Ferrari and their drivers Michael Schumacher and Rubens Barrichello have been summoned to appear before the World Motor Sports Council at its next meeting in Paris on 26th June, according to an FIA statement released today (Monday).
The statement declared that their presence was requested because of "(i) an incident during the last lap of the 2002 Austrian Grand Prix and (ii) incidents during the subsequent podium procedure."
The likely incidents that are mentioned in the press release are when Barrichello slowed to let Schumacher past at the last minute to win the race, and Schumacher's subsequent insistence that the Brazilian take to the top step of the podium and receive the winner's trophy.
The FIA published a directive governing the use of team orders in April 1998, which were re-issued as a reminder in August 1999. This reflects the FIA's current stance on the subject. It read:
"There is no prohibition of team orders as such. The World Council merely reminded competitors of the long-standing provisions of Article 151c of the International Sporting Code, which prohibit "any act prejudicial to the interests of any competition" and made it clear that any such act would be penalised.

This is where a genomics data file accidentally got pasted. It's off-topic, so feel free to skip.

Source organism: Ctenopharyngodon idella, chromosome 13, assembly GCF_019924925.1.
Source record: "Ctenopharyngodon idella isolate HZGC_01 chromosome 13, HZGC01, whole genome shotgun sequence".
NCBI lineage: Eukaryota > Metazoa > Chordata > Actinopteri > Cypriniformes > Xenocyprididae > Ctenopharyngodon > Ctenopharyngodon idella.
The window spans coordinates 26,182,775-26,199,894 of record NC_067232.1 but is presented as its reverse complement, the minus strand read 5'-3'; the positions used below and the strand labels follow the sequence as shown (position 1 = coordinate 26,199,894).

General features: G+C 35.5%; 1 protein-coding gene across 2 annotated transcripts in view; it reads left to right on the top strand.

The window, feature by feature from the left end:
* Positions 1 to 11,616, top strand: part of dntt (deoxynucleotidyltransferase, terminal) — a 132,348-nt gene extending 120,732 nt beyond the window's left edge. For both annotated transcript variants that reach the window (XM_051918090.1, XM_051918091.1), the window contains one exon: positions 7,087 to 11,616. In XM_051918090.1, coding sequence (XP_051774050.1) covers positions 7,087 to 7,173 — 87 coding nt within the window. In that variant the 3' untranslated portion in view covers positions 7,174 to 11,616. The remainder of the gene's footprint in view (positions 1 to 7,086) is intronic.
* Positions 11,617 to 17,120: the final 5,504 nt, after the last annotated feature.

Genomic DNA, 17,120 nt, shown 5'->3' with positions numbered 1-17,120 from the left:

"Two competitions are taking place simultaneously at each Formula One™ Grand Prix: the World Championship, which extends over sixteen races, and the individual race itself.
"It is perfectly legitimate for a team to decide that one of its drivers is its Championship contender and that the other will support him.
"What is not acceptable, in the World Council's view, is any arrangement which interferes with a race and cannot be justified by the relevant team's interest in the Championship. Any arrangement between teams which might interfere with the race would also be unacceptable.
"Should a case occur, it will be judged on its facts and in the light of long-standing motor sport tradition."